The ultrasound examination revealed clear bilateral renal structure, with the left and right renal longitudinal diameters measuring 11.4 cm and 11.2 cm, respectively. Additionally, the blood flow in the superior mesenteric artery and bilateral renal veins was satisfactory. Past medical history included hypertension, with blood pressure well controlled via losartan potassium hydrochlorothiazide tablet. Other medical history included a substernal goiter and non-functional left adrenal adenoma, both of which had undergone surgical treatment successfully.

She did not receive renal biopsy because of normal 24h UTP and serum creatinine. Because of repetitive and constant spot urinary protein, the patient had been misdiagnosed as unexplained chronic glomerulitis by nephrologists and treated with traditional Chinese medicine, Shenyan Kangfu tablets, Huangkui capsule and Bailing capsule. The treatment led to no improvement, she was referred to multiple centers and consulted with different doctors, leading to redundant tests and unnecessary expenditure. After querying, we discovered that the patient collected 24-h urine sample at home with less activity, while the spot urine sample for routine urinalysis and ACR was often collected after she came to the hospital. The distance between her home and the hospital was 6 km, taking a total of 45 min of walking and bus ride. We asked the patient to collect urine each time she voided and to record the voiding time along with the corresponding activity status. As it’s depicted on Table 1, the patient's ACR was 3mg/g in first morning excretion, that elevated and fluctuated with daily activity. The routine was repeated four times which yielded similar results that the higher intensity of exercise, the more severe ACR and protein-to-creatinine ratio (PCR) in the urine. The data supported the diagnosis of orthostatic proteinuria. Additionally, there was a correlation between the severity of the patient’s edema and the ratio of ACR after commuting to the hospital compared to the ACR in the first morning excretion.

Table 1 Variation of ACR and PCR in a day

LRV entrapment was suspected at first, but neither ultrasound nor abdominal computed tomography (CT) could find any signs of nutcracker phenomenon. Incidentally, the enhanced CT for her left adrenal tumor indicated she had the inferior vena cava (IVC) interruption between the subhepatic-suprarenal region, accompanied by a locally expanded LRV, as well as tortuous dilatation of the azygos vein, hemiazygos vein, and bilateral lumbar veins (Fig. 1).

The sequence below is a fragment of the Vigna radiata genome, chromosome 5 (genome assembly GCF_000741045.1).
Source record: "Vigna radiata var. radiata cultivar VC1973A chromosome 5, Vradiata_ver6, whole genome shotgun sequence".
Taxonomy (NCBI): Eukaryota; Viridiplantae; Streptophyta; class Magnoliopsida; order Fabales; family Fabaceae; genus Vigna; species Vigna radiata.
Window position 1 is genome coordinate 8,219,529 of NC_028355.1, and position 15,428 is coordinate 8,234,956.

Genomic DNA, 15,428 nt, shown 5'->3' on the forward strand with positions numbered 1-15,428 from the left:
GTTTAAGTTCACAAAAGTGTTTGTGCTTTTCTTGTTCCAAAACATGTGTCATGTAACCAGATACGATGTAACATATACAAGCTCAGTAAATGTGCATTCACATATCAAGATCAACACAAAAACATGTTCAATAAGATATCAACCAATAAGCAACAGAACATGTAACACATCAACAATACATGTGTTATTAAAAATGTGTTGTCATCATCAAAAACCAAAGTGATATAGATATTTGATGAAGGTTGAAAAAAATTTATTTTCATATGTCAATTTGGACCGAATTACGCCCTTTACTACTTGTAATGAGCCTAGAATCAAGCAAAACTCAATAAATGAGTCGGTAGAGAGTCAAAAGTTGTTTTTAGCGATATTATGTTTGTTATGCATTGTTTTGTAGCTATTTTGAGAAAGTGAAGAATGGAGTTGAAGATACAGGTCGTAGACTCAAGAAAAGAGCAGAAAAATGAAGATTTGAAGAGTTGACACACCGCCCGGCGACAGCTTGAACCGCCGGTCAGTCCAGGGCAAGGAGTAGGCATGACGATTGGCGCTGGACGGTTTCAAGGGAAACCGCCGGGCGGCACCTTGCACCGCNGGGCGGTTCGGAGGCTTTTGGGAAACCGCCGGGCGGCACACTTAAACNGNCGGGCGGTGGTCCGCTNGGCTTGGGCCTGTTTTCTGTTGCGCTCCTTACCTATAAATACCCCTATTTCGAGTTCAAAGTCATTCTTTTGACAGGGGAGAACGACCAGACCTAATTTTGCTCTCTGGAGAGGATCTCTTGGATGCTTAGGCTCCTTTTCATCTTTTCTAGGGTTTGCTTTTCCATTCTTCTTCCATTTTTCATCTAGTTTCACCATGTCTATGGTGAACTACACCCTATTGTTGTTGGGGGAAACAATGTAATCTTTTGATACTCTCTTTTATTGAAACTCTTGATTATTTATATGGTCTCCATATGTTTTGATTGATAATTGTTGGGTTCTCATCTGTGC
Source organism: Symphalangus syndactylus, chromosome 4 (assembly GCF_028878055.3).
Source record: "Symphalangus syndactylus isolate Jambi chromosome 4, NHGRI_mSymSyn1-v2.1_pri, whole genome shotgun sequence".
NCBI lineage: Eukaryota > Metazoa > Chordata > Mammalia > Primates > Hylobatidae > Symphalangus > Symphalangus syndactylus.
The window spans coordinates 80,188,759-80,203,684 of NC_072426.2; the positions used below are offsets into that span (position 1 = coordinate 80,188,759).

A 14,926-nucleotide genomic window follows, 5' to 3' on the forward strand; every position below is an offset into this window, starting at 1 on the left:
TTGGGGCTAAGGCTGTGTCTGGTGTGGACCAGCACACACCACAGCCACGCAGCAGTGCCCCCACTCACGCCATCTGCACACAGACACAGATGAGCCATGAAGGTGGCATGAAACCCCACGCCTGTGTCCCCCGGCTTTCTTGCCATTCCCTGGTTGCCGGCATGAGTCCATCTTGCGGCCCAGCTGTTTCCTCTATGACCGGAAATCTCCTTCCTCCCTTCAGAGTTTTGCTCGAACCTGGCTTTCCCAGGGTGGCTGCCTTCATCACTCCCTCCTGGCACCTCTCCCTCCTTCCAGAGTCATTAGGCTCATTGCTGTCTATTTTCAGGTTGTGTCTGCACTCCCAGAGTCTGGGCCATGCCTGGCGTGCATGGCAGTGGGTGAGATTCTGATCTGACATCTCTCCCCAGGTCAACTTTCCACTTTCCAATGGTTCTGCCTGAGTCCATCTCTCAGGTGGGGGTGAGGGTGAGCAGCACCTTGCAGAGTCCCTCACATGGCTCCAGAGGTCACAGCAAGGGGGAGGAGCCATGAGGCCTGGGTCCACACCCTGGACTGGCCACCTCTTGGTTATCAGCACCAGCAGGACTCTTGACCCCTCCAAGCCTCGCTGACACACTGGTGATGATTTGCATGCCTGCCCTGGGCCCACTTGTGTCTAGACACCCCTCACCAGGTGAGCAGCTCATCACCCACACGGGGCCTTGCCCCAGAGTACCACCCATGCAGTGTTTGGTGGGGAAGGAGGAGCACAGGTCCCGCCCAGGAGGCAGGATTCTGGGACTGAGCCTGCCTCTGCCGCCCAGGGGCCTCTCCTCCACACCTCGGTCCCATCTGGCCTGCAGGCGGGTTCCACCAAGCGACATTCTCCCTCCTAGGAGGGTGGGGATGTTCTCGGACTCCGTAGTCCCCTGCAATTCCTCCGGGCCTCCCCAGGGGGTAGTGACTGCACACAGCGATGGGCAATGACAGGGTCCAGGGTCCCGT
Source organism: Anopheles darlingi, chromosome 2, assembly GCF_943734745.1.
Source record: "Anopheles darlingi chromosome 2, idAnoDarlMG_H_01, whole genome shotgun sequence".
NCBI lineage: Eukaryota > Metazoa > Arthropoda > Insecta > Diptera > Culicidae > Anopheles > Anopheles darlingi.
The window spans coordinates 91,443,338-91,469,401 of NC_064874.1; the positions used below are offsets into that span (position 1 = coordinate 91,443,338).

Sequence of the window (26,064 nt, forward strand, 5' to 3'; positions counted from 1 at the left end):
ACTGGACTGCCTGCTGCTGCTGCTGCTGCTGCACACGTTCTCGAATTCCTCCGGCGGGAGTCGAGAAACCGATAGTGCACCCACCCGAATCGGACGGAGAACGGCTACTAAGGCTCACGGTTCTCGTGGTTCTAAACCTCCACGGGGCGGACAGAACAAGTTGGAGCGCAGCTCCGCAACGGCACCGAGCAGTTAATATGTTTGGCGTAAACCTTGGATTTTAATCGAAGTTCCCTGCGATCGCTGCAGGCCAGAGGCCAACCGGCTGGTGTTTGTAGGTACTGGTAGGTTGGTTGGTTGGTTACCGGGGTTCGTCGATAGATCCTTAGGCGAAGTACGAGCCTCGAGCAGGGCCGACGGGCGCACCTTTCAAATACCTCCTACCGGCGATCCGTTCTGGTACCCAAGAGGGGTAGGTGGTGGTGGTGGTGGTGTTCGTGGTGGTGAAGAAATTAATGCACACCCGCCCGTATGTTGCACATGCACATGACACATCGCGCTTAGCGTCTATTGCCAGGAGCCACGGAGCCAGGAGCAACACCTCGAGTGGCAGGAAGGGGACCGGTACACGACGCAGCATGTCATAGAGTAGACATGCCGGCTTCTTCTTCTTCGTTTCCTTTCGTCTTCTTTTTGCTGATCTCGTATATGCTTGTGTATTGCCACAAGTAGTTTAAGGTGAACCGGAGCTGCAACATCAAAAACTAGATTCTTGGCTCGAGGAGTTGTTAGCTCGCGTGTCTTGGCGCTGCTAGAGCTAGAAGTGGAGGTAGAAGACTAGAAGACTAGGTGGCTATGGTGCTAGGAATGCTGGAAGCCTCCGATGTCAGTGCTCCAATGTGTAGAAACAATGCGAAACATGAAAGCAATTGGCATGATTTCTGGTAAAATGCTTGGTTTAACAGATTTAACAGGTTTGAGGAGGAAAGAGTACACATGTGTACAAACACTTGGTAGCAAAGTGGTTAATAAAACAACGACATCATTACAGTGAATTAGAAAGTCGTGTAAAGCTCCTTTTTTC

Fig. 1
figure 1

Contrast-enhanced abdominopelvic CT images of the patient in rest state. A. Cross-sectional images shows localized enlargement of LRV (*) and tortuous dilatation of the right ascending lumbar vein (black arrow), left ascending lumbar vein (#), and bilateral lumbar veins. There is no sign of nutcracker phenomenon. The white arrow indicates the blind end of infrarenal IVC. B. Oblique coronal MIP image at delayed phase shows local dilatation of left renal vein (LRV) (*) near the hilum. C. Sagittal MIP image at delayed phase shows that LRV (*) is connected with left ascending lumbar vein and hemiazygos vein (#) via a communicating branch (%), and all of the vessels are dilated. MIP, maximum intensity projection

With the help of free-sectional ultrasound, it was confirmed that her LRV received a large part venous blood from the infrarenal IVC and the right kidney, through an expanded communicating branch, draining into the hemiazygos. A small portion of infrarenal IVC blood flowed reversely into the bilateral lumbar veins vein, via right and left ascending lumbar veins, draining into the azygos vein (right) and hemiazygos vein (left) separately. The moment after her coming to the hospital, the venous blood velocity was 21.5m/s at the left hilum, and 42.2m/s at the right side. In the rest state, the velocity changed to 47.2m/s and 94.2m/s respectively (Additional file 1: Table S2 and Figure S1-3). These changes reflected that the pressure in LRV was higher than the right side and elevated after daily activity. A schematic representation of normal venous system and the variant one is presented in Fig. 2.

Fig. 2
figure 2